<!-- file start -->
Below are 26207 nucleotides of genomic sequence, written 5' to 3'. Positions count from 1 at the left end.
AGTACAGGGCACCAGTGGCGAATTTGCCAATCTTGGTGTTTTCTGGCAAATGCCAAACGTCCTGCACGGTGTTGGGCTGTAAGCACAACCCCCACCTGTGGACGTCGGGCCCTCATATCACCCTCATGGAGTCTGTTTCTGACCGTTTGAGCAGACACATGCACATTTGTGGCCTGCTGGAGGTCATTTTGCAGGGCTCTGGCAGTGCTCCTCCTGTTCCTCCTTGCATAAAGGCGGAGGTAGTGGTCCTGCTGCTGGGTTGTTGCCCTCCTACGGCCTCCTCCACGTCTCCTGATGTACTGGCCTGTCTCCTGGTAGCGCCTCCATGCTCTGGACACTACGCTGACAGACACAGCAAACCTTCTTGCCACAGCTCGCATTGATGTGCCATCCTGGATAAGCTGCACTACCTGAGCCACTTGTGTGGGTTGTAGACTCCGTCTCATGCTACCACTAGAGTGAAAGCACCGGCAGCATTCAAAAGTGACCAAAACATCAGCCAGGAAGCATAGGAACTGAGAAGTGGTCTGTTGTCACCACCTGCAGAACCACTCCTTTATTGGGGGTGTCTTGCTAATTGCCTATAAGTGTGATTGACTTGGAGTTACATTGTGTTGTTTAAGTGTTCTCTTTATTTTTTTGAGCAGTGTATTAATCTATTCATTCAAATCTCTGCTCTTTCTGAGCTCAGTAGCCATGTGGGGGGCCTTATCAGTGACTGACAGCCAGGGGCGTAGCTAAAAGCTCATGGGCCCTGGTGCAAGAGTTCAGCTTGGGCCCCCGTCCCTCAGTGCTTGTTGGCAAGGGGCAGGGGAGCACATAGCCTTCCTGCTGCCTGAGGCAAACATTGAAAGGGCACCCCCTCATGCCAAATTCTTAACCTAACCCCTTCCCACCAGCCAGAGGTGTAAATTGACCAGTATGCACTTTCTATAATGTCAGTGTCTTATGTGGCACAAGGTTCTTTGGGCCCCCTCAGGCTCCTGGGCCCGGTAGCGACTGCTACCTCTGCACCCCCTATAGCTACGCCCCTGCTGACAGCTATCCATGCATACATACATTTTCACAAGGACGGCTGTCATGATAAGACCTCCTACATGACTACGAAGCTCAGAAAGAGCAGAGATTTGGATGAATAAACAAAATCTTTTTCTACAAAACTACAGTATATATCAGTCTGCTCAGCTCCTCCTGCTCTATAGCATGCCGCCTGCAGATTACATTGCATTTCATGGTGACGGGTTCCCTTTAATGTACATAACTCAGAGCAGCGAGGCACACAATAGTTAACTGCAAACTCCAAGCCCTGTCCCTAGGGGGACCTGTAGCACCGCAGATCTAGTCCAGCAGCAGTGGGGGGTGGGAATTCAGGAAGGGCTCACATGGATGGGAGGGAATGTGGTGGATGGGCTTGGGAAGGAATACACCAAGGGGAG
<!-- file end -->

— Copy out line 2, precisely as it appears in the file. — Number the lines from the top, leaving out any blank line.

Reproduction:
AGTACAGGGCACCAGTGGCGAATTTGCCAATCTTGGTGTTTTCTGGCAAATGCCAAACGTCCTGCACGGTGTTGGGCTGTAAGCACAACCCCCACCTGTGGACGTCGGGCCCTCATATCACCCTCATGGAGTCTGTTTCTGACCGTTTGAGCAGACACATGCACATTTGTGGCCTGCTGGAGGTCATTTTGCAGGGCTCTGGCAGTGCTCCTCCTGTTCCTCCTTGCATAAAGGCGGAGGTAGTGGTCCTGCTGCTGGGTTGTTGCCCTCCTACGGCCTCCTCCACGTCTCCTGATGTACTGGCCTGTCTCCTGGTAGCGCCTCCATGCTCTGGACACTACGCTGACAGACACAGCAAACCTTCTTGCCACAGCTCGCATTGATGTGCCATCCTGGATAAGCTGCACTACCTGAGCCACTTGTGTGGGTTGTAGACTCCGTCTCATGCTACCACTAGAGTGAAAGCACCGGCAGCATTCAAAAGTGACCAAAACATCAGCCAGGAAGCATAGGAACTGAGAAGTGGTCTGTTGTCACCACCTGCAGAACCACTCCTTTATTGGGGGTGTCTTGCTAATTGCCTATAAGTGTGATTGACTTGGAGTTACATTGTGTTGTTTAAGTGTTCTCTTTATTTTTTTGAGCAGTGTATTAATCTATTCATTCAAATCTCTGCTCTTTCTGAGCTCAGTAGCCATGTGGGGGGCCTTATCAGTGACTGACAGCCAGGGGCGTAGCTAAAAGCTCATGGGCCCTGGTGCAAGAGTTCAGCTTGGGCCCCCGTCCCTCAGTGCTTGTTGGCAAGGGGCAGGGGAGCACATAGCCTTCCTGCTGCCTGAGGCAAACATTGAAAGGGCACCCCCTCATGCCAAATTCTTAACCTAACCCCTTCCCACCAGCCAGAGGTGTAAATTGACCAGTATGCACTTTCTATAATGTCAGTGTCTTATGTGGCACAAGGTTCTTTGGGCCCCCTCAGGCTCCTGGGCCCGGTAGCGACTGCTACCTCTGCACCCCCTATAGCTACGCCCCTGCTGACAGCTATCCATGCATACATACATTTTCACAAGGACGGCTGTCATGATAAGACCTCCTACATGACTACGAAGCTCAGAAAGAGCAGAGATTTGGATGAATAAACAAAATCTTTTTCTACAAAACTACAGTATATATCAGTCTGCTCAGCTCCTCCTGCTCTATAGCATGCCGCCTGCAGATTACATTGCATTTCATGGTGACGGGTTCCCTTTAATGTACATAACTCAGAGCAGCGAGGCACACAATAGTTAACTGCAAACTCCAAGCCCTGTCCCTAGGGGGACCTGTAGCACCGCAGATCTAGTCCAGCAGCAGTGGGGGGTGGGAATTCAGGAAGGGCTCACATGGATGGGAGGGAATGTGGTGGATGGGCTTGGGAAGGAATACACCAAGGGGAG